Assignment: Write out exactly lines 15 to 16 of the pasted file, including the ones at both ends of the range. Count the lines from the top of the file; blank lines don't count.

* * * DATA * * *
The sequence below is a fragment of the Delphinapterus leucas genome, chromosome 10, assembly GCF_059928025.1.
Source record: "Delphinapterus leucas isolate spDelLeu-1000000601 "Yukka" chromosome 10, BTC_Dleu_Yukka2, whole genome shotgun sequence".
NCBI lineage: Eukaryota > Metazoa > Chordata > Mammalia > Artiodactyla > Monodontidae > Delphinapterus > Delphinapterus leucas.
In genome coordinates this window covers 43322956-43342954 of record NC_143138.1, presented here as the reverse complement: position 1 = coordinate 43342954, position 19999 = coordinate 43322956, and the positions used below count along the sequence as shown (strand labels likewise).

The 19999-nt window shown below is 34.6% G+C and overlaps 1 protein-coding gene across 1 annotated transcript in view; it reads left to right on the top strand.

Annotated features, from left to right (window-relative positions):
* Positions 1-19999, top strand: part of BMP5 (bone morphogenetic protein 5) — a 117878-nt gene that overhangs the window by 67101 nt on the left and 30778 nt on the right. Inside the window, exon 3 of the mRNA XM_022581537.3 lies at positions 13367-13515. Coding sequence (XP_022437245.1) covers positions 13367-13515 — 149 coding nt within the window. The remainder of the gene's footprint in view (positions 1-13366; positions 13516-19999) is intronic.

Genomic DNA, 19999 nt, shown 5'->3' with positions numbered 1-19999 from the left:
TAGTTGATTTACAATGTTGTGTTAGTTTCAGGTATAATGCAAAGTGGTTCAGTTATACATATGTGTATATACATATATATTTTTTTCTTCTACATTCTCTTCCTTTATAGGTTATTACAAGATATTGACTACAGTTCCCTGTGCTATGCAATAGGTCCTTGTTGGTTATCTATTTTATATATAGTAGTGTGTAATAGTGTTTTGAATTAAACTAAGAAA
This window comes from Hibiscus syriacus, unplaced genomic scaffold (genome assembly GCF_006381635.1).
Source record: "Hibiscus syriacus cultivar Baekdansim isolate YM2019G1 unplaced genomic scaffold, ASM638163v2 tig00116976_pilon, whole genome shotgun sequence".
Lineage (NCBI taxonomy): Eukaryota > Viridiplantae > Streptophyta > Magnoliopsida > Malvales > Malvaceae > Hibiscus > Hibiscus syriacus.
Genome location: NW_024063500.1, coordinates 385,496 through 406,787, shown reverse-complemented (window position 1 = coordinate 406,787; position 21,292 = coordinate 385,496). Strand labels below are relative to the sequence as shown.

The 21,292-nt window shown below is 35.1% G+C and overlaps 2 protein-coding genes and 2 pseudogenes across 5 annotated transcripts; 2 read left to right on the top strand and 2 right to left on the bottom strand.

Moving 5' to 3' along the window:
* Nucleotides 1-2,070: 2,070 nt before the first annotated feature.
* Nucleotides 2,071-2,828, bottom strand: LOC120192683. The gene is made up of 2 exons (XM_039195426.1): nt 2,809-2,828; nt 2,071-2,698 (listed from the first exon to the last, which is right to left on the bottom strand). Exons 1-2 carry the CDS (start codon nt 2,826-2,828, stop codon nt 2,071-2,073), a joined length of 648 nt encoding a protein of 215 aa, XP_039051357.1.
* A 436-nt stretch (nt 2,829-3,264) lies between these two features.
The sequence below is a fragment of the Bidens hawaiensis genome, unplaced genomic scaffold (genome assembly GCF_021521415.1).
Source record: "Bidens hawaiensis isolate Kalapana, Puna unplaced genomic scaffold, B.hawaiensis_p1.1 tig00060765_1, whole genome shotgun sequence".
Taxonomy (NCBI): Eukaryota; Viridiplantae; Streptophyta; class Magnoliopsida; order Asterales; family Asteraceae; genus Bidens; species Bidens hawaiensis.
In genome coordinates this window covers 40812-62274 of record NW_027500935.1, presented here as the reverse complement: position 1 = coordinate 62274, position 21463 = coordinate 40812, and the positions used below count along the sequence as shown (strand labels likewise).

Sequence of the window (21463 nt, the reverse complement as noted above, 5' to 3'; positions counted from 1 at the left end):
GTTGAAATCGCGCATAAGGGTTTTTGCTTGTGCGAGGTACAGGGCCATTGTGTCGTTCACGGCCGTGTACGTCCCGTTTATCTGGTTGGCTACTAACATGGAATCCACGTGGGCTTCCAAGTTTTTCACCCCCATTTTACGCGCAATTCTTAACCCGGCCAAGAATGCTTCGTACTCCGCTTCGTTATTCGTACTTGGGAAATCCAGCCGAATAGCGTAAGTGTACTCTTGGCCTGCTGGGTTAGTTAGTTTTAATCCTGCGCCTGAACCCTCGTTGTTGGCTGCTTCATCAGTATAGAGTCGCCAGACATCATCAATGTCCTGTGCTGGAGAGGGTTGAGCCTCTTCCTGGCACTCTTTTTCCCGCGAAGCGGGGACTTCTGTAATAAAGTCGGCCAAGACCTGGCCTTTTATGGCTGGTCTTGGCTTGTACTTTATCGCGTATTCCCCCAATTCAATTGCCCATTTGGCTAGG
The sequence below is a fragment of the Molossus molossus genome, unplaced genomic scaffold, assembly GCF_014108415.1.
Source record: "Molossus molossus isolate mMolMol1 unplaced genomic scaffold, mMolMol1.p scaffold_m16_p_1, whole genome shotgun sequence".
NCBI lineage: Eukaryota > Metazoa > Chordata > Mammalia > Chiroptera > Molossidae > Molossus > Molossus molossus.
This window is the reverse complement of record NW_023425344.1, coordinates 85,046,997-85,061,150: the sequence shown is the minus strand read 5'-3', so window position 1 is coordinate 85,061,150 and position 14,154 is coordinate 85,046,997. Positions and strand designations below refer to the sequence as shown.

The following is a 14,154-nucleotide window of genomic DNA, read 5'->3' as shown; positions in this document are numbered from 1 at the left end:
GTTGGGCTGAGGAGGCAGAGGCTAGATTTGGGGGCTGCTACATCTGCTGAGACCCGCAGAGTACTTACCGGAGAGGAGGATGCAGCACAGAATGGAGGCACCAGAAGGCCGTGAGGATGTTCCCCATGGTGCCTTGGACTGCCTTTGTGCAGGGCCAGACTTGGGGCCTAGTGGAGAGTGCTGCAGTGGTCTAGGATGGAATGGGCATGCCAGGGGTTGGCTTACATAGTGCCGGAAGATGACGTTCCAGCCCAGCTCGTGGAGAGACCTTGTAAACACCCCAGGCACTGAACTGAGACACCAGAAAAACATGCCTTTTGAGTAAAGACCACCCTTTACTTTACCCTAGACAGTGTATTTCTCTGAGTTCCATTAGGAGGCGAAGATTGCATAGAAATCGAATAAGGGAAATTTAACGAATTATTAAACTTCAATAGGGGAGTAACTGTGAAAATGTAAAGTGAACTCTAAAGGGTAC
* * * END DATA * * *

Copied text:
Moving 5' to 3' along the window:
* Nucleotides 1-2,070: 2,070 nt before the first annotated feature.